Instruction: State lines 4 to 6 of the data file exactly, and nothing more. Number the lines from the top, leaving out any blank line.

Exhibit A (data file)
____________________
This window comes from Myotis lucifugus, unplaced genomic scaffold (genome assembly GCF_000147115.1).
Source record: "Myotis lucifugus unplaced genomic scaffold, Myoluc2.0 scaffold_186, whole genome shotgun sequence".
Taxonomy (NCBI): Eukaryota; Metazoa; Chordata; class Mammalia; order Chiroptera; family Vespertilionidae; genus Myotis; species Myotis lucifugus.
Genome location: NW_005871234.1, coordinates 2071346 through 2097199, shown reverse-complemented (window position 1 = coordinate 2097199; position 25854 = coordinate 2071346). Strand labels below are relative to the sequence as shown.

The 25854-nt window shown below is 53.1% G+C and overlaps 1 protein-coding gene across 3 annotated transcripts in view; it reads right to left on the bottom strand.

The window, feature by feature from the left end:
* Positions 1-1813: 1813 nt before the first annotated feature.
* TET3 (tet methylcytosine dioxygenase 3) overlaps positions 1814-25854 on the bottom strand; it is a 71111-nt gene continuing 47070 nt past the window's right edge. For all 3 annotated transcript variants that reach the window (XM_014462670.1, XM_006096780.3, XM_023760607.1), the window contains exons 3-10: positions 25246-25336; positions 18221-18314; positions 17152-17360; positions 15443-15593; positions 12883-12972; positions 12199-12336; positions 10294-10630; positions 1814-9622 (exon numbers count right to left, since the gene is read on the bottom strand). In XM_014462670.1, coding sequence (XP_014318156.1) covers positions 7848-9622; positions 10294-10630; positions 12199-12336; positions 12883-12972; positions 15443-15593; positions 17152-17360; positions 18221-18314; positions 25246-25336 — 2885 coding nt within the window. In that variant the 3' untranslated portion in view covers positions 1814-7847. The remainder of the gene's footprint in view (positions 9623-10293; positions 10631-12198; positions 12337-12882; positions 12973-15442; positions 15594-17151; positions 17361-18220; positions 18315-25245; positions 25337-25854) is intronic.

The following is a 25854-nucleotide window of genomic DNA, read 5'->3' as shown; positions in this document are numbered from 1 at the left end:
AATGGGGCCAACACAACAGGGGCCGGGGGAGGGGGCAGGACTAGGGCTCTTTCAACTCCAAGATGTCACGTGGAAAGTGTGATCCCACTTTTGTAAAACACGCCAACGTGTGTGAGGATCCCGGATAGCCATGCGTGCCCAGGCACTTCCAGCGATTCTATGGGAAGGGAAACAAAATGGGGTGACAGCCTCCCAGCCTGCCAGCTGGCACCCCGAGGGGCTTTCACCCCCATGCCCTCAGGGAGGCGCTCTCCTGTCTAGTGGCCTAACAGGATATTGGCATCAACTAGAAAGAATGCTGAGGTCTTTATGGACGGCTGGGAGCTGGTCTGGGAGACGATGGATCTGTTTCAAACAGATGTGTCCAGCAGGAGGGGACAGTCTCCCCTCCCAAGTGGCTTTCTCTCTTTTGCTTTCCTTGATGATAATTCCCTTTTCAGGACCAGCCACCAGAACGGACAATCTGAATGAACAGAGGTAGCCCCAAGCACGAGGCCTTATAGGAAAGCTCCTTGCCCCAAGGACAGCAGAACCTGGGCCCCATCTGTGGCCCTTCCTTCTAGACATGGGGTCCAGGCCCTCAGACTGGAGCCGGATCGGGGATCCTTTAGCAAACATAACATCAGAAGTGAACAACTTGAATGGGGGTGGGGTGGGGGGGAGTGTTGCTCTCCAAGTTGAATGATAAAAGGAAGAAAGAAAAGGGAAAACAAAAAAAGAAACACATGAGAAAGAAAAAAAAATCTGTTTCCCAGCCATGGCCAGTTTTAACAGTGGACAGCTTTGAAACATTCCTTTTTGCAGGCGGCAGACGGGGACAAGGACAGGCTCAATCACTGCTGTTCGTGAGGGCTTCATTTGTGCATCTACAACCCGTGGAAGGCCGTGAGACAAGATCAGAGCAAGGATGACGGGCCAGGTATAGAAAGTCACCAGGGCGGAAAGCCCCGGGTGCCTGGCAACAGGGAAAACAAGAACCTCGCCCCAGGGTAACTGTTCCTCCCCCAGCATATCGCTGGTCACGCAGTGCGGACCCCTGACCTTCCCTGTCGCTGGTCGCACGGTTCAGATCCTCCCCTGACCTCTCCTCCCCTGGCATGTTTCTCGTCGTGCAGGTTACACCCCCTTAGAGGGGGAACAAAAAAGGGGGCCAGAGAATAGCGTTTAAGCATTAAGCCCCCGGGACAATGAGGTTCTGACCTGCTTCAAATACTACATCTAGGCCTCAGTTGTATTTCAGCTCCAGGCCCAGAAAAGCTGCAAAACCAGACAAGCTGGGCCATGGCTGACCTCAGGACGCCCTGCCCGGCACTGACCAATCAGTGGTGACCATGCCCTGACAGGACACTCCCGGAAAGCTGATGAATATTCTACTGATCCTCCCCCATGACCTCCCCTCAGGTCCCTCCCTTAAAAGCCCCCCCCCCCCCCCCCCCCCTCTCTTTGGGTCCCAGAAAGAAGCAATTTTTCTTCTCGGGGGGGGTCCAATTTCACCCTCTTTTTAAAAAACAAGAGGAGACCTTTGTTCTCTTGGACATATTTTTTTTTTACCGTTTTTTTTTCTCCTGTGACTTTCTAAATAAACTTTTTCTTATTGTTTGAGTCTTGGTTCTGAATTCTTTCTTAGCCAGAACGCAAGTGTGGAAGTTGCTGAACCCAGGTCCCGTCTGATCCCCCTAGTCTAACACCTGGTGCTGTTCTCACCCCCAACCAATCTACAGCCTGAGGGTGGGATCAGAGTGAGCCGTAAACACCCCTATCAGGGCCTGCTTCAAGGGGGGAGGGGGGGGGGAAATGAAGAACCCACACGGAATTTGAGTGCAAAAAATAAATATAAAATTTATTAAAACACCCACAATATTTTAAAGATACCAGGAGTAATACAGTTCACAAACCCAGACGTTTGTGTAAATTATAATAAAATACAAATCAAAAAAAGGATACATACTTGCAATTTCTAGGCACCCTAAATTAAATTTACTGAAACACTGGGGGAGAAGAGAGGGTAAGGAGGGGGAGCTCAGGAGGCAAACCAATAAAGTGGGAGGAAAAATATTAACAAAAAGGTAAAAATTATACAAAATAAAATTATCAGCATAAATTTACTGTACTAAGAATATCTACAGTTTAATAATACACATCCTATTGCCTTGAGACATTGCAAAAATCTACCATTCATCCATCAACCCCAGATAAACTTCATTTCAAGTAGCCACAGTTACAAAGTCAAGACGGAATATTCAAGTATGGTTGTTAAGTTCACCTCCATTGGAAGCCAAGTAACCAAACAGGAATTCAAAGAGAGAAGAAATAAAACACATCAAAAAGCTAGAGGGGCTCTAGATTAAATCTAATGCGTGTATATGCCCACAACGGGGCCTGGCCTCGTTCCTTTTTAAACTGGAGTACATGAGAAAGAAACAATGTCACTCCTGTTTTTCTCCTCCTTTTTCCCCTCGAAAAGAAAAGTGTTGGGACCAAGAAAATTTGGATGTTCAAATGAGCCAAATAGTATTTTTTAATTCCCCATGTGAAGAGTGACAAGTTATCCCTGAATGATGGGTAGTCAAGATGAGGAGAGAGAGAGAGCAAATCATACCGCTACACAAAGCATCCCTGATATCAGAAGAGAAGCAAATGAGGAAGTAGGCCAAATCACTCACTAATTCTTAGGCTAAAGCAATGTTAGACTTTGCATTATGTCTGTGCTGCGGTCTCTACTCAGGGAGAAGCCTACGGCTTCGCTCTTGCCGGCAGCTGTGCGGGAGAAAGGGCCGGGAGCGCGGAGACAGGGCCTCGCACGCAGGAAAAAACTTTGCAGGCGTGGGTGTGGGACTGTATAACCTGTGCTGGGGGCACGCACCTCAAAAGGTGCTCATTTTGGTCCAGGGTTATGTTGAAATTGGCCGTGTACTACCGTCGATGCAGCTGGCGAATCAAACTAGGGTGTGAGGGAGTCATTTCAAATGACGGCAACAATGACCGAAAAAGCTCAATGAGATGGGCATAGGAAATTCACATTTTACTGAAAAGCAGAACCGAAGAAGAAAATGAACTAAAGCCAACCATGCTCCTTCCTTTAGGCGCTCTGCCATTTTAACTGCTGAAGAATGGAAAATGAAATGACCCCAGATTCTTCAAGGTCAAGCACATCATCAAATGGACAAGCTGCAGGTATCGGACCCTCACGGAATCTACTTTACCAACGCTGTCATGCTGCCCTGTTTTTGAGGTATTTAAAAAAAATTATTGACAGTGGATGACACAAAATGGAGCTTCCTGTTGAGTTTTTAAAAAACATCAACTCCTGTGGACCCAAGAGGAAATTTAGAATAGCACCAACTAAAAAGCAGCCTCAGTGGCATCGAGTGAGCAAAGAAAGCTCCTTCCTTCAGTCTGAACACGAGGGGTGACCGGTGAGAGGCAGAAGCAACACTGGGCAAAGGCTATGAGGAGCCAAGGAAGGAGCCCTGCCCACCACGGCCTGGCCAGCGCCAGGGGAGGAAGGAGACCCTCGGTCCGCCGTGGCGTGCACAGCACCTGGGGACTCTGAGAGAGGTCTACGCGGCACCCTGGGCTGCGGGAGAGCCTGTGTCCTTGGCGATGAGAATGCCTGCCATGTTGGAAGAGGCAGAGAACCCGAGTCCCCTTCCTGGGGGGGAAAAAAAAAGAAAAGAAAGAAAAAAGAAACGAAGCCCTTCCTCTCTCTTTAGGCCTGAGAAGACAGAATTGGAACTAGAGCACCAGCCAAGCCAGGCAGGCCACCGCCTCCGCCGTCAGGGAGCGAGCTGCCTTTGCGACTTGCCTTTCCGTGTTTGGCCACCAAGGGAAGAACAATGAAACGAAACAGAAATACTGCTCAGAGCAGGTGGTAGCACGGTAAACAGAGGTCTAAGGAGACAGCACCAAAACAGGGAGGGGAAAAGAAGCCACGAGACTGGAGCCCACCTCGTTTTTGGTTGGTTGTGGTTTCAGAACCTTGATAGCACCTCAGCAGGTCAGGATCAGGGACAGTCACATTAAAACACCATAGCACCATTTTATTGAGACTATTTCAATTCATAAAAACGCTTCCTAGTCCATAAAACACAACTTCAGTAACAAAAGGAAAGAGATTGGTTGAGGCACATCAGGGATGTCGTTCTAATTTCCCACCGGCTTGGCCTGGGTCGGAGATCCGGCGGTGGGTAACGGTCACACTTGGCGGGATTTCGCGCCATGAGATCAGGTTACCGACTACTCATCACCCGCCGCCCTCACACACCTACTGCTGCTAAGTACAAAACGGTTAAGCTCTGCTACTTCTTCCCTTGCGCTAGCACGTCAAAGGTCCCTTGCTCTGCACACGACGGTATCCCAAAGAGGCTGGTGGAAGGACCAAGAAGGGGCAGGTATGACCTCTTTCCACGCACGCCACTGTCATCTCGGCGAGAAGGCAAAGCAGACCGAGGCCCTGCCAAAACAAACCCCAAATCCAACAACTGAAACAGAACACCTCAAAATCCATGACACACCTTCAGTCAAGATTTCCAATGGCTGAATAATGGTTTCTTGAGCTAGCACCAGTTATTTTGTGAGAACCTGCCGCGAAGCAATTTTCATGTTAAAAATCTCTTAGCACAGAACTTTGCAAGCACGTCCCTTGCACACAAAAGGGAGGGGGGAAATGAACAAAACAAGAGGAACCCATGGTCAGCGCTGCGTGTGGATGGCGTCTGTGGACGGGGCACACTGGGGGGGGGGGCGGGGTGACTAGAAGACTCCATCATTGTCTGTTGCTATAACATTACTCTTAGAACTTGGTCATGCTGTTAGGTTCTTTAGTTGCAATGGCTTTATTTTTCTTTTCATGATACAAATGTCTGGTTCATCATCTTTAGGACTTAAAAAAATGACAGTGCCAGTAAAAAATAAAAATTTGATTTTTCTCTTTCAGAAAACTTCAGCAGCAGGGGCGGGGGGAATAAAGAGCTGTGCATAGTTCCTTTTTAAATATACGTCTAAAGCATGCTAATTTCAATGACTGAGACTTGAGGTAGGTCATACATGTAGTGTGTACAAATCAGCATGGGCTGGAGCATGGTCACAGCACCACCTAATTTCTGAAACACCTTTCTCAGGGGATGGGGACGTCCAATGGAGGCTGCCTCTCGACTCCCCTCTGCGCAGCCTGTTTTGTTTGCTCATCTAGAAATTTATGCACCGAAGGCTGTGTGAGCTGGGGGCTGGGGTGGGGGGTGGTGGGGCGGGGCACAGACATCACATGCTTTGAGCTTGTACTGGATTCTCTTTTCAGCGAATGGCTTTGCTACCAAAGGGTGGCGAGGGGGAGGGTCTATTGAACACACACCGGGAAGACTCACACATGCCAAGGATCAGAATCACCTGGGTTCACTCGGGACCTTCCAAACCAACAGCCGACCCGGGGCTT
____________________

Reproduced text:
Genome location: NW_005871234.1, coordinates 2071346 through 2097199, shown reverse-complemented (window position 1 = coordinate 2097199; position 25854 = coordinate 2071346). Strand labels below are relative to the sequence as shown.

The 25854-nt window shown below is 53.1% G+C and overlaps 1 protein-coding gene across 3 annotated transcripts in view; it reads right to left on the bottom strand.

The window, feature by feature from the left end: